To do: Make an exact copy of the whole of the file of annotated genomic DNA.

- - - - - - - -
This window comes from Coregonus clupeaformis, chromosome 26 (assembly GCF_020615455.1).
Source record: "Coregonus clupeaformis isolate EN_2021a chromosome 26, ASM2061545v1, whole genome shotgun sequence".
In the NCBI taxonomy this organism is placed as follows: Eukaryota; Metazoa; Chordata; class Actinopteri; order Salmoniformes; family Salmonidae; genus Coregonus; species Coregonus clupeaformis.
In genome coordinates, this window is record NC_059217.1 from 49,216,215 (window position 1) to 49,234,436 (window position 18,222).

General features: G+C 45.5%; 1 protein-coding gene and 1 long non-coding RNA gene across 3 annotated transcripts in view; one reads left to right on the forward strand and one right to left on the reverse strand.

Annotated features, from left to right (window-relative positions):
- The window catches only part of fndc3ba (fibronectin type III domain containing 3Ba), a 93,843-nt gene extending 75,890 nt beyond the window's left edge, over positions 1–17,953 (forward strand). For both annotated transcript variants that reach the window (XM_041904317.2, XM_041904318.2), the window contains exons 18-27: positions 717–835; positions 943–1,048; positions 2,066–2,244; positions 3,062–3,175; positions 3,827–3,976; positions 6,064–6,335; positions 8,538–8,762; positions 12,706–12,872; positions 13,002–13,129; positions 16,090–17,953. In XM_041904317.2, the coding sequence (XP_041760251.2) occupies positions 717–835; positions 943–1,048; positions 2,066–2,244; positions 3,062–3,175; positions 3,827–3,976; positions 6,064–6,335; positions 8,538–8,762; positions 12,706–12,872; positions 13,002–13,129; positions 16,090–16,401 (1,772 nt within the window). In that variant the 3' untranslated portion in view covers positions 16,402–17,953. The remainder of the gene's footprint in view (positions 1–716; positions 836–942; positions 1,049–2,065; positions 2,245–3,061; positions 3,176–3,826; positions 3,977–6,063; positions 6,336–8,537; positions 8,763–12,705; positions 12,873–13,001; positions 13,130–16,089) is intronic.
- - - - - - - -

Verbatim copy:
This window comes from Coregonus clupeaformis, chromosome 26 (assembly GCF_020615455.1).
Source record: "Coregonus clupeaformis isolate EN_2021a chromosome 26, ASM2061545v1, whole genome shotgun sequence".
In the NCBI taxonomy this organism is placed as follows: Eukaryota; Metazoa; Chordata; class Actinopteri; order Salmoniformes; family Salmonidae; genus Coregonus; species Coregonus clupeaformis.
In genome coordinates, this window is record NC_059217.1 from 49,216,215 (window position 1) to 49,234,436 (window position 18,222).

General features: G+C 45.5%; 1 protein-coding gene and 1 long non-coding RNA gene across 3 annotated transcripts in view; one reads left to right on the forward strand and one right to left on the reverse strand.

Annotated features, from left to right (window-relative positions):
- The window catches only part of fndc3ba (fibronectin type III domain containing 3Ba), a 93,843-nt gene extending 75,890 nt beyond the window's left edge, over positions 1–17,953 (forward strand). For both annotated transcript variants that reach the window (XM_041904317.2, XM_041904318.2), the window contains exons 18-27: positions 717–835; positions 943–1,048; positions 2,066–2,244; positions 3,062–3,175; positions 3,827–3,976; positions 6,064–6,335; positions 8,538–8,762; positions 12,706–12,872; positions 13,002–13,129; positions 16,090–17,953. In XM_041904317.2, the coding sequence (XP_041760251.2) occupies positions 717–835; positions 943–1,048; positions 2,066–2,244; positions 3,062–3,175; positions 3,827–3,976; positions 6,064–6,335; positions 8,538–8,762; positions 12,706–12,872; positions 13,002–13,129; positions 16,090–16,401 (1,772 nt within the window). In that variant the 3' untranslated portion in view covers positions 16,402–17,953. The remainder of the gene's footprint in view (positions 1–716; positions 836–942; positions 1,049–2,065; positions 2,245–3,061; positions 3,176–3,826; positions 3,977–6,063; positions 6,336–8,537; positions 8,763–12,705; positions 12,873–13,001; positions 13,130–16,089) is intronic.